FedSmith.com Readers Say TSA Procedures Make Them Less Inclined to Fly

By on July 22, 2011 in Current Events with 79 Comments

We have posted several surveys on our site in recent weeks to get feedback from FedSmith.com site visitors as to what their flying habits are like now that the TSA’s security procedures have been in place for a while. The overwhelming theme in the responses indicated that the procedures act as a deterrent to would-be air travelers.

The TSA has faced a lot of public scrutiny and criticism for some of their security procedures in the airline industry. From enhanced pat-downs to body scanners and concerns about radiation, we were curious what people who read FedSmith.com thought of the TSA’s process and if it had any affect on their desire to fly.

A common comment that has popped up on these surveys and related articles we’ve posted on the subject says something like, “If you don’t like the security process, then don’t fly!” Apparently, that pretty well sums up what some people intend to do if the responses to these questions are any indication.

One of our surveys asked specifically about the effects of the security procedures on flying habits:

Since the TSA-required enhanced screening and pat-downs at airports went into effect in 2010, have you changed your attitude toward flying for personal (as opposed to business) trips?

I avoid flying whenever possible 90%
I fly more 2%
No change 8.0%

Do you believe the TSA-required enhanced screening and pat-downs at airports make it safer for Americans to fly?

Yes 7.5%
No 77%
Not sure 15.5%

Here is a sampling of some of the comments from this survey:

  • Searching american toddlers, children, and old ladies is not a deterrent to real terrorists. These tactics are unconstitutional as illegal searches without probable cause.
  • Let’s not put this all on TSA, they are only doing their job in an effort to keep us safe. I lost my desire to fly after 9./11. That desire NOT to fly was increased when airlines began charging for my luggage (who takes a trip without luggage?), and stopped serving meals. Giving less and charging more for it. TSA was just another bump in the road. I no longer fly if I can avoid it because it is no longer enjoyable.
  • I’m driving if at all possible, even if I’ve gotta get a rental car.
  • TSA seems to be above the law and abuse is rampant. I won’t subject myself to that kind of degrading treatment. I won’t fly again unless there is absolutely no other option.
  • I will never fly if there is a train-bus or a car that I can hire. And I don’t ever intend buying a GM automobile or using a company that that has them in there fleet if I can avoid them….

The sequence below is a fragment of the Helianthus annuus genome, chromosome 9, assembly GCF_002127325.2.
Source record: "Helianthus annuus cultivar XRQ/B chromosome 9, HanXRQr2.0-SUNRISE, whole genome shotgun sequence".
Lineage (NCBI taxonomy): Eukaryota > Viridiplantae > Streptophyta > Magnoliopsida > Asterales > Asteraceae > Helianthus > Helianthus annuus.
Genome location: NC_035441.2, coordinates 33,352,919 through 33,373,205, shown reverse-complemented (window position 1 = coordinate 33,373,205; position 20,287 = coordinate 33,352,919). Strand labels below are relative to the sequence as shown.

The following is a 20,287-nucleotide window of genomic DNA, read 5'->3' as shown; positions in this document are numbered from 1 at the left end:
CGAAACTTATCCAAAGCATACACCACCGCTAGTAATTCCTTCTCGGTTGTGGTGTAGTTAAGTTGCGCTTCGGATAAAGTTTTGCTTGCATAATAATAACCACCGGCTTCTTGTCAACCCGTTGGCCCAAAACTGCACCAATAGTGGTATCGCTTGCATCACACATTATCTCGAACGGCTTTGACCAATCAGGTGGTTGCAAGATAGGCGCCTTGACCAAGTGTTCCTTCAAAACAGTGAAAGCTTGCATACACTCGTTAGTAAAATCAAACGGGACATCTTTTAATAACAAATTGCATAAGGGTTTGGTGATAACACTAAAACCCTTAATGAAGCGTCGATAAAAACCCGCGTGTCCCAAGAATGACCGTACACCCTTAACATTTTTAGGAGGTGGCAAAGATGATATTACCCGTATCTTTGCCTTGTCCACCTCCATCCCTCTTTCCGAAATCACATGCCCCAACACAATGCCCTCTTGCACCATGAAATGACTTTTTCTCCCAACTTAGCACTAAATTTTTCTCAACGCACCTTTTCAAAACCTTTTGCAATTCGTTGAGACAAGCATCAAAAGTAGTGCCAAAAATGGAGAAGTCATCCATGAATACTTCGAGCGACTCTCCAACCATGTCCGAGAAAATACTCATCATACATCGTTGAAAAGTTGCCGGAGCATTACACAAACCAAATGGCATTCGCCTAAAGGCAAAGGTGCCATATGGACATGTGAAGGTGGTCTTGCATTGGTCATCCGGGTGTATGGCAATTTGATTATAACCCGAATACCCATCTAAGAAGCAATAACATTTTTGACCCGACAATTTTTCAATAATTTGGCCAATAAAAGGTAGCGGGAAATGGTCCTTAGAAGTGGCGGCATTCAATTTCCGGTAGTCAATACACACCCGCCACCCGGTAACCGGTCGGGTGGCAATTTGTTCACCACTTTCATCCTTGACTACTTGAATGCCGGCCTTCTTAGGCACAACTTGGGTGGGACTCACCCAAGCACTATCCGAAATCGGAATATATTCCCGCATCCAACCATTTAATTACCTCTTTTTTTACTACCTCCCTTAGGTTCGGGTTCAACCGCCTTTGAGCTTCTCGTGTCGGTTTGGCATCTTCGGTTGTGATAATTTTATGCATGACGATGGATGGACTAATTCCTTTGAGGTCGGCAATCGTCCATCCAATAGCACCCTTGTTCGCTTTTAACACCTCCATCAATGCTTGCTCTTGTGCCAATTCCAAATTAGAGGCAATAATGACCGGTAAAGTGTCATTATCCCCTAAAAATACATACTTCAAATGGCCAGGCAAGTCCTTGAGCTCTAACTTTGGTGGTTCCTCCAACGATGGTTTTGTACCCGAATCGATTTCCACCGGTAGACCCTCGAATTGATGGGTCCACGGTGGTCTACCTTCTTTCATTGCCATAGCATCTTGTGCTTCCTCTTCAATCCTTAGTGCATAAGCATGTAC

• I believe that eliminating TSA would be the answer to the problem. Having the airlines hire private security companies to do the screening by using security clearances on passengers. If you have a security clearance with your job or military, or apply for security clearance to fly, this would eliminate some passengers that do not need to be searched but by using the magnetic screening device would be sufficient. Lets get real and search for the real enemies. Not grandmas and babies.. Let get real..
  • Flying is now a hassle and all my friends complain of flying now because of the TSA tactics and unnecessay requirements. They treat everyone like a terrorist and that is not FAIR!!!
  • The only time I fly is outside 500 mile radius.
  • I would only fly with the tsa in charge under emergency no way around it conditions. The stories I’ve seen are beyond belief. I would be so fired for acting like that toward the bill paying public.
  • What’s wrong with racial profiling? It is done in other countries and they are very successful. Many TSA people are not very bright and don’t have very good communication skills. Every airport has a different set of rules. This is punitive at best on the American traveler.
  • The TSA is just the beginning!! This government is bent on reducing the freedom our fathers and sons have fought for over the years!!! it’s all downhill from here!!
  • It seems that Osama, although now dead, still has managed a partial victory in the TSA!
  • I believe it helps, however the reason I don’t fly as much as more to due with the rediculous pricing by the airlines.

 

We have posed related questions about the TSA which elicited similar responses. In one survey, we asked whether or not respondents thought the TSA’s screening model should be dropped in favor of a private screen process:

Should the TSA’s federal screening model be dropped in favor of a private screening process?

Yes 52%
No 38%
Undecided 10%

The TSA recently announced that it is implementing new software to increase passengers’ privacy in the body scanning process. The feedback we received on this topic indicates that while people are more comfortable about the use of the machines with the change, it hasn’t made them more likely to fly:

Do you feel more comfortable about the use of AIT machines in airports with the new privacy software?

Yes 47%
No 26%
I’ll wait until I see it to decide 27%

Will the use of the new software make you more likely to fly in the future?

Yes 40%
No 60%

Have other thoughts on air travel and the TSA? Feel free to share them in the comments below.

© 2016 Ian Smith. All rights reserved. This article may not be reproduced without express written consent from Ian Smith.

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About the Author

Ian Smith is one of the co-founders of FedSmith.com. He enjoys writing about current topics that affect the federal workforce. Ian also has a background in web development and does the technical work for the FedSmith.com web site and its sibling sites.

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